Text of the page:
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Why Yaradua’s former secretary is suing the EFCC

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Why Yaradua’s former secretary is suing the EFCC

by Stanley Azuakola

David Edevbie, the former Principal Secretary to the late President Umaru Yar’Adua, on Wednesday filed an action at the Federal High Court in Lagos against the EFCC. He wants the court to either compel the Commission to prosecute him for his alleged involvement in money laundering activities or in the absence of any concrete evidence against him, give him a clean bill of health.

Since 2009, Edevbie been the subject of investigation by the EFCC in connection with the sale of Delta State’s shareholding in Vee Networks Limited (VNL) while he was Delta State Commissioner for Finance.

Through his counsel, Olasupo Shasore (SAN) of Ajumogobia and Okeke, the plaintiff is seeking the enforcement of his fundamental rights to fair hearing within a reasonable time and the right to receive information without interference.

Basically, Edevbie wants three things:

1. An order of the court compelling the respondents to prosecute him where investigation discloses evidence of wrongdoing or in the alternative, an order compelling the EFCC to make an official written communication exonerating him from any alleged financial crime arising from the VNL transaction.

2. An order of the court compelling the EFCC to disclose the results of its investigation into his involvement in the VNL transaction while he was the Delta State Commissioner for Finance pursuant to Section 1(3) of the Freedom of Information Act, 2011.

3. The sum of N500 million as damages for the agency’s “breach of his constitutional right to receive information without interference, as enshrined in Section 39 (1) of the Constitution of the Federal Republic of Nigeria, 1999, Article 9 of the African Charter on Human and Peoples’ Rights (Ratification and Enforcement) Act (Cap 10) Laws of the Federation of Nigeria (LFN), 1990, (‘the African Charter on Human and Peoples’ Right’) and sections 1, 4 and 7 of the Freedom of Information Act, 2011 which denial has brought about loss of business and goodwill to the applicant over the period of the time of the denial.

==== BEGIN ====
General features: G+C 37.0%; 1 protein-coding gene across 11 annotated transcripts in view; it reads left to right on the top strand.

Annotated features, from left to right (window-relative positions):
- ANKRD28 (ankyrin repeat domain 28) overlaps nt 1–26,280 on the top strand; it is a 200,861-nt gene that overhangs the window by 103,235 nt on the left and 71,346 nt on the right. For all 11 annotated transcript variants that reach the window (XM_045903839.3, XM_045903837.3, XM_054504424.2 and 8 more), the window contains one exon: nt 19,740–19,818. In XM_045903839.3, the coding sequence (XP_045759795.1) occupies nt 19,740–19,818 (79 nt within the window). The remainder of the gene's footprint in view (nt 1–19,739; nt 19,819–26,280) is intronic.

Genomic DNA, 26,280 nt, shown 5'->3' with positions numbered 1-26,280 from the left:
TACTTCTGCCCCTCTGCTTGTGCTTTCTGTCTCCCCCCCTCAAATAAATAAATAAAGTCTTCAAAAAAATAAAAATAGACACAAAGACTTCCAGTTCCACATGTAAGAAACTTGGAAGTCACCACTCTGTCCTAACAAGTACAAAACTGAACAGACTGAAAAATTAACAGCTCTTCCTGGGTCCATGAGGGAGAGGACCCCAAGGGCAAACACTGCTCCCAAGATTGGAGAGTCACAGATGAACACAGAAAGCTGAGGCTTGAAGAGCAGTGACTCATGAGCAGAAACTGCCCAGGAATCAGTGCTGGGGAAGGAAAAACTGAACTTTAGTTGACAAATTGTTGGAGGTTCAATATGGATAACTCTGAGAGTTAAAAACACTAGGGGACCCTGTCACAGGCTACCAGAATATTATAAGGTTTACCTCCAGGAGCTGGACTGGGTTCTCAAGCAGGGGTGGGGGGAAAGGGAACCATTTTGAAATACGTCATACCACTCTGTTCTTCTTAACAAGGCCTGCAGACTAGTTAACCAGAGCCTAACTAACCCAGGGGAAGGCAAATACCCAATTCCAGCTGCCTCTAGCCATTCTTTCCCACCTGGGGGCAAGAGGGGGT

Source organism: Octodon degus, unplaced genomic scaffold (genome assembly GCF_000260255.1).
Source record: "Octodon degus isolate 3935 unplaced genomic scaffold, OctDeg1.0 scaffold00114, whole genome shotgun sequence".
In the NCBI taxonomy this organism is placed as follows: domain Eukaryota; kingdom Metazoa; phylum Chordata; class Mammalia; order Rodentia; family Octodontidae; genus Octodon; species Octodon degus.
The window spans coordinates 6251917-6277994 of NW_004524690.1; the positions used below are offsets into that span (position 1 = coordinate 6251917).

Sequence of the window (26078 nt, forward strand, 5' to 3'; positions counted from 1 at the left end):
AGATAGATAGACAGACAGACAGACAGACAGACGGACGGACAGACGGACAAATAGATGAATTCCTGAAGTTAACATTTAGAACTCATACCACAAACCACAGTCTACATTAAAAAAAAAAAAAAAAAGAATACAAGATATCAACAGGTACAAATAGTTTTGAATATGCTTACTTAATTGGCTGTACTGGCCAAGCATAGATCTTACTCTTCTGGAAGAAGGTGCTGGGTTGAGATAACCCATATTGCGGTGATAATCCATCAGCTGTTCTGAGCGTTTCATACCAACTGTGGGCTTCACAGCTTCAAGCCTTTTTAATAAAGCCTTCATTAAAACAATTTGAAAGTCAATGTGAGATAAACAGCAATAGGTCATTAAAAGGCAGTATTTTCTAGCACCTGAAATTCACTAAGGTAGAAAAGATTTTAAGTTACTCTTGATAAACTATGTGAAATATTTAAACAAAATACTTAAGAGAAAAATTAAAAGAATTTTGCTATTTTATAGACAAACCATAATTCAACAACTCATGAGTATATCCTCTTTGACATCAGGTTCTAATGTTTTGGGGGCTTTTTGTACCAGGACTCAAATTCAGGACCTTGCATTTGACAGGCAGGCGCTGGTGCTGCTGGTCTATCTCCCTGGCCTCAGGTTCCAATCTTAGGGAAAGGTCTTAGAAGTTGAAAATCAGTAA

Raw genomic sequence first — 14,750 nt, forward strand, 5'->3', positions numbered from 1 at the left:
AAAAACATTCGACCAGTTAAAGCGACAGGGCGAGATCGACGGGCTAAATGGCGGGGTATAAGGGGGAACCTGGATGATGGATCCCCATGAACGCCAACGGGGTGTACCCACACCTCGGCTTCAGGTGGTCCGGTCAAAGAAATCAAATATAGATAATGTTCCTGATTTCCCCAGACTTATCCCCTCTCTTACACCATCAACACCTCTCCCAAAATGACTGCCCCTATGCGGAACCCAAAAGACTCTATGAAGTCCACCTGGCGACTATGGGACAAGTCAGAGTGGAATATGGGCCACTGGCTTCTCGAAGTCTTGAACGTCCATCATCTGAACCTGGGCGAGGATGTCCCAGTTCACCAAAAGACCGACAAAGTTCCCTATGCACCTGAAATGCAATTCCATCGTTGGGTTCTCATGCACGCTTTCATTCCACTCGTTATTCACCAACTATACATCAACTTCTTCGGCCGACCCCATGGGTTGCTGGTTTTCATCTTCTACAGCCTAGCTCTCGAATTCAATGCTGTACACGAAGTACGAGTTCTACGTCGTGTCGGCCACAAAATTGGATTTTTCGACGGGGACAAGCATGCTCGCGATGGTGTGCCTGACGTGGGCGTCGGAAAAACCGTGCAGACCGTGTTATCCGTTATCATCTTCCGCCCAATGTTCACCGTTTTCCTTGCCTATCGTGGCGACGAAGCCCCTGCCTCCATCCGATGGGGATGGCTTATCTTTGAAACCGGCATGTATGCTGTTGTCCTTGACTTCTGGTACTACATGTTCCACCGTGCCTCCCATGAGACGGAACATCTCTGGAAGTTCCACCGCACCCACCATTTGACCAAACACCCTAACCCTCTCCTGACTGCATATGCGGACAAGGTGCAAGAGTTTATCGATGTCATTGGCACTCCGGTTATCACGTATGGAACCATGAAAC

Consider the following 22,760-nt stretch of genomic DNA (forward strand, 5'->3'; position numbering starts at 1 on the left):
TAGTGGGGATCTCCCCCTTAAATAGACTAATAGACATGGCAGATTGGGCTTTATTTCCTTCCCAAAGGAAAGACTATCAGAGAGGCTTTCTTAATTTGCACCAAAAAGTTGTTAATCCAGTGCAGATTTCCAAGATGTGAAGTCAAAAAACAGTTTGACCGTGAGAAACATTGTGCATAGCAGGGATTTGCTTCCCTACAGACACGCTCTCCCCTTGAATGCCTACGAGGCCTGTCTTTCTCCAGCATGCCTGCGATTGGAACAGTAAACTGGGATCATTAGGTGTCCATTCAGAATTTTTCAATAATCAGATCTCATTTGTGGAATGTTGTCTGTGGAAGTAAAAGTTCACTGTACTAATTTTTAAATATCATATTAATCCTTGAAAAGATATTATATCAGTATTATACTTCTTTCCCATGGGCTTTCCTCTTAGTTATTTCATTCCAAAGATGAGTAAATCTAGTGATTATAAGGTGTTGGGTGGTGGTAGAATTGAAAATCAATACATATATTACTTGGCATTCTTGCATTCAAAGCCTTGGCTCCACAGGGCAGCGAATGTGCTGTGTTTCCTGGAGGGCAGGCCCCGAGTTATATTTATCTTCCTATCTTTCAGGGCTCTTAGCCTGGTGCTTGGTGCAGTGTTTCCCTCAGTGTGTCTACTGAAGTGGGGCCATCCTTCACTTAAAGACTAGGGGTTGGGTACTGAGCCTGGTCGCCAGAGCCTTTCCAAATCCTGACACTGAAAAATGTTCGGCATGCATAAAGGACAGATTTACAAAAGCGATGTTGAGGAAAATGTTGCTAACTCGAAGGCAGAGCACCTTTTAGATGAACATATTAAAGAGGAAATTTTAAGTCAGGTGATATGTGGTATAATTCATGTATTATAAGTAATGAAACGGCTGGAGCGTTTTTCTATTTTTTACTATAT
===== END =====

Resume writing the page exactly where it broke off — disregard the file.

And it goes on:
He said that he could not have been involved in any money laundering activity arising from the transaction because he had ceased to be a member of the Board of VNL as a Director and the Delta State Executive Council as Commissioner for Finance before the sale of the shares was concluded, and funds received by Delta State Government in June 2006.

“After my resignation from the VNL board in August 2004, after which I was duly replaced by another appointee of Delta State Government – Mr. Onosode – and my departure from the Delta State government as Commissioner for Finance in December 2005, I was no longer entitled to receive information regarding the final negotiations that eventually led to the sale of Delta State’s shares in VNL in June 2006”, he averred.

In 2009, Edevbie was named along with five others as a co-conspirator in the alleged money laundering charges preferred against former Delta State Governor, James Ibori, by the Crown Prosecution in the United Kingdom (UK). This was shortly after he was appointed Principal Secretary to the late President Yar’Adua replacing the previous Chief of Staff.

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